Supreme Court Case Puts Right to Abortion on Trial : Law: Ruling on the Pennsylvania statute could impose new curbs or even end the Roe vs. Wade standard.


In one of the most intensely watched abortion cases in nearly two decades, the Supreme Court will consider Wednesday whether to adopt a new legal standard that would once again permit states to make most abortions a crime.

The justices will hear arguments in a Pennsylvania case in which the state is seeking to enforce a law that places restrictions on a woman’s right to abortion, including one requirement that she notify her husband and another that she observe a 24-hour waiting period.

Attorneys on both sides of the case concede that the court is nearly certain to uphold the law. More important, they say, is the language it uses to do so: A narrowly written opinion would allow the Pennsylvania law to stand but leave other state restrictions in doubt. A more expansive ruling would allow states to outlaw abortion in all but extreme situations.


The Bush Administration, which is intervening in the case as a friend of the court, is urging the justices to take the more aggressive approach and declare that states have broad powers to prohibit abortion.

“The protection of human life--in and out of the womb--is certainly the most compelling interest that a state can advance,” Solicitor General Kenneth W. Starr said in a brief already filed with the court. “In our view, a state’s interest in protecting fetal life throughout pregnancy, as a general matter, outweighs a woman’s liberty interest in an abortion.”

The Administration wants the court to back away from its statement in the landmark Roe vs. Wade ruling of 1973 that abortion is a “fundamental constitutional right,” and to begin upholding any state restrictions on abortion that appear to have a “rational basis.”

Several states, including Utah and Louisiana, are awaiting the outcome of the Pennsylvania case to determine whether more restrictive laws that declare most elective abortions to be a crime will be allowed to stand.

“If they agree abortion is no longer a ‘fundamental right’ and the court adopts the ‘rational basis’ test, then laws like Utah’s and Louisiana’s will be upheld,” said James Bopp Jr., general counsel of the National Right to Life Committee. “Whether they say it or not, Roe vs. Wade will be gone.”

Kathryn Kolbert, an American Civil Liberties Union lawyer who has fought the Pennsylvania law, essentially agrees. “The court is likely to use this case to abolish the fundamental constitutional rights to abortion,” she said.


Starr, who will argue the Administration position before the court this week, is likely to find a receptive audience.

In the 1989 case of Webster vs. Reproductive Health Services, four of the nine justices signed opinions that would give the states legal authority to ban abortion. Among them was Chief Justice William H. Rehnquist, who disavowed the “fundamental right” standard and said that state laws should be upheld if they are “reasonably designed” to “further the state’s interest in protecting potential human life.”

According to Starr, it is “critical” that a majority adopt this standard in the Pennsylvania case. This is “not merely a lawyer’s quibble over words,” he said, but rather, it will govern how the judges evaluate pending measures that outlaw abortion.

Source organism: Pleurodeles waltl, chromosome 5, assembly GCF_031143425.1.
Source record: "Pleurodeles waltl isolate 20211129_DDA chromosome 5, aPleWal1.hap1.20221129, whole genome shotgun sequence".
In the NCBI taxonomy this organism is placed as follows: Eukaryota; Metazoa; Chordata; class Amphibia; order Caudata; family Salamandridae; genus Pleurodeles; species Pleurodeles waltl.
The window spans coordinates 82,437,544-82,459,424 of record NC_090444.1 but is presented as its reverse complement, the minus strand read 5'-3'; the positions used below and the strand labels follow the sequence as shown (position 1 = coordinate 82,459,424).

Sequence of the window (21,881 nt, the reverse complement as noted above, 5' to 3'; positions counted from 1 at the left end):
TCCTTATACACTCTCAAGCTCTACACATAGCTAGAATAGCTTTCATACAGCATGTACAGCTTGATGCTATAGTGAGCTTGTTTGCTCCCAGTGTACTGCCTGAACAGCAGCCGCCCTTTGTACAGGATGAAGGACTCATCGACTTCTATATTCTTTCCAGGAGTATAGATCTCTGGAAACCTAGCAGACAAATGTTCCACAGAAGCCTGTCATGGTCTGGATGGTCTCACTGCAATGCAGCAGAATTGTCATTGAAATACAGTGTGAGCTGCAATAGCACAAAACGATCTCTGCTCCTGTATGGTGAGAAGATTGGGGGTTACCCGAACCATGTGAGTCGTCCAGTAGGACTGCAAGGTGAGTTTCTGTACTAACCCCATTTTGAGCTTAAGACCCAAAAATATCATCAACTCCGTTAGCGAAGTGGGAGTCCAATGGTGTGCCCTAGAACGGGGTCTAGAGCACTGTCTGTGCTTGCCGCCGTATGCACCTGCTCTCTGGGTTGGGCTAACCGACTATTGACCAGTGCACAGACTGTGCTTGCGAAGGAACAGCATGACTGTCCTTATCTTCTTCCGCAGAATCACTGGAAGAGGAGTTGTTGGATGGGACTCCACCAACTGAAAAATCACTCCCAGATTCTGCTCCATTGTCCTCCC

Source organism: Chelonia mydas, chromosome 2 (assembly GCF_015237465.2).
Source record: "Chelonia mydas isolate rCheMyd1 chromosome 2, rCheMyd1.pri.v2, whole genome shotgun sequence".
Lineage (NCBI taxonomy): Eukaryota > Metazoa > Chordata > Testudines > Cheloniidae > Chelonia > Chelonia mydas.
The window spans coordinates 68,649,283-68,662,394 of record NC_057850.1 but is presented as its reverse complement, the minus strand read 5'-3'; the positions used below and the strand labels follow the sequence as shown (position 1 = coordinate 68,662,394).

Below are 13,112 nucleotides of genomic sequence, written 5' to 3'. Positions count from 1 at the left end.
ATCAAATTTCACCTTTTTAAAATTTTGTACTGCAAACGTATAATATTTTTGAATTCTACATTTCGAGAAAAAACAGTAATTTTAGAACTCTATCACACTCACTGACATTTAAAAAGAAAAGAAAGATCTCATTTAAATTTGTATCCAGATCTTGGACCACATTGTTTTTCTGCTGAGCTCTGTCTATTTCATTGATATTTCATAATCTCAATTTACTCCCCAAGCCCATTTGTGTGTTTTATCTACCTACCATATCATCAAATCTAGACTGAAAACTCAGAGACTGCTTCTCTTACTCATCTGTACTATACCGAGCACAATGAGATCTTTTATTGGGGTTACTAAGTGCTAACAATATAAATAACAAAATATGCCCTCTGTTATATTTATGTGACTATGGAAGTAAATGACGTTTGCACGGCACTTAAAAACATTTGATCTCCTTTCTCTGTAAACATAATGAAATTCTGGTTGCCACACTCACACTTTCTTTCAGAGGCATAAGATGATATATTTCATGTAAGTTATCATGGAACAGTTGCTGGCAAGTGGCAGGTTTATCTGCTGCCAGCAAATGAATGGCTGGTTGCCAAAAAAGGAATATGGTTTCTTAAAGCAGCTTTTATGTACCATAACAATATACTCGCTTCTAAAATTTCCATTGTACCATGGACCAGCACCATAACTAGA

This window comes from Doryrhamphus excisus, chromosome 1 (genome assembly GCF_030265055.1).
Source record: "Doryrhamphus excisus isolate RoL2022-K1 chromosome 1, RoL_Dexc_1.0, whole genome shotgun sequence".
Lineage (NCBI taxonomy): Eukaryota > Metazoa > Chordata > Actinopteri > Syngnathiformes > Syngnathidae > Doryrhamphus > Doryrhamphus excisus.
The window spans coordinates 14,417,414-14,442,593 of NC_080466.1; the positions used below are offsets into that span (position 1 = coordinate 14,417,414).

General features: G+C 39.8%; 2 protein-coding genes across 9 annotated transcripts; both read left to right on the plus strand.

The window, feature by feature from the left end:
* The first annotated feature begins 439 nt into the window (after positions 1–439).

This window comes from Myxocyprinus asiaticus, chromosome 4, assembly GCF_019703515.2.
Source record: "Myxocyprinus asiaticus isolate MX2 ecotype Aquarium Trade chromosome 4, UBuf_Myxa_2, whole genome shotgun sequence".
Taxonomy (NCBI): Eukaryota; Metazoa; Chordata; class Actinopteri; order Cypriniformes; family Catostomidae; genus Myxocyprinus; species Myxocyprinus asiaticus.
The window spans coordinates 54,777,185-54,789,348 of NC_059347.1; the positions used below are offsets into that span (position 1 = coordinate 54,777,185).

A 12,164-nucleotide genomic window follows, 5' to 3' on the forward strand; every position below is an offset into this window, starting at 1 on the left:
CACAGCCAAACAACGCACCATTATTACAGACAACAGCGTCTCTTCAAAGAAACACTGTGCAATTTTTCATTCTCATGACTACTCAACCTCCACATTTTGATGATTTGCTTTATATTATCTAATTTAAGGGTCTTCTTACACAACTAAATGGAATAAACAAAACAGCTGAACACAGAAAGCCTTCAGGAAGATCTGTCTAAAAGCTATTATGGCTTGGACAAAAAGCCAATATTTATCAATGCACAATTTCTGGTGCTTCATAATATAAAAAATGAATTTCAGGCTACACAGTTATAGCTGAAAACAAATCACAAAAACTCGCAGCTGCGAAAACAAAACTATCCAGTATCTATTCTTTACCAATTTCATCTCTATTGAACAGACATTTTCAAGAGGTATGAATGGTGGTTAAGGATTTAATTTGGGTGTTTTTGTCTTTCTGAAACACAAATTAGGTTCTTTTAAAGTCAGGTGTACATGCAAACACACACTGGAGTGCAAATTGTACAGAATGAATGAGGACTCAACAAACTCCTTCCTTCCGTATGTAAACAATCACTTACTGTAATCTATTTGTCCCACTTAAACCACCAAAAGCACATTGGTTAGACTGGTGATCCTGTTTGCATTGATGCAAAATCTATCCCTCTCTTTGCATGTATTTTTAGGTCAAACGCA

Under the legal standard proposed by Rehnquist and the Administration, any state law prohibiting abortion could stand as long as an exception is made for a woman whose life is endangered because of her pregnancy.

In 1989, Rehnquist fell one vote short of a majority for this standard. Justice Sandra Day O’Connor refused to sign his opinion; as a result, the court failed to adopt a new rule of law.

Since then, however, President Bush has added two appointees to the court: Justices David H. Souter and Clarence Thomas. Should one or both agree with the chief justice and the three other justices who joined his 1989 opinion, a majority would be formed that would set a new legal standard on abortion.

On Wednesday, the justices will hear a one-hour argument from attorneys on both sides of the Pennsylvania case (Planned Parenthood vs. Casey, 91-744). On Friday, they will vote on the outcome of the case behind closed doors and then begin writing opinions. The decision is likely to be issued in the last days of June.

Lawyers who closely follow the abortion debate said the case offers the court at least four options:

--Uphold the Pennsylvania law in a brief opinion that does not say how more severe abortion restrictions will be analyzed. This option may prove attractive in an election year, although it would leave the law confused. But attorneys noted that the court will be hard-pressed to explain why regulations that were once struck down are now constitutional without setting forth a new approach to abortion.

--Disavow the court’s earlier declaration that abortion is a “fundamental right” in a majority opinion and instead say states may adopt reasonable laws intended to “further the state’s interest in protecting potential human life,” as stated by Rehnquist. For lawyers, these are code words for ending the constitutional protection for abortion, whether or not the court explicitly announces that it has overruled Roe vs. Wade.

--Adopt a moderate “undue burden” standard urged by O’Connor. In earlier comments, she has said the court should permit regulation of abortion but strike down measures that put “an undue burden” or an “absolute obstacle” before a woman seeking to end her pregnancy. The appeals court in the Pennsylvania case adopted this middle-ground position.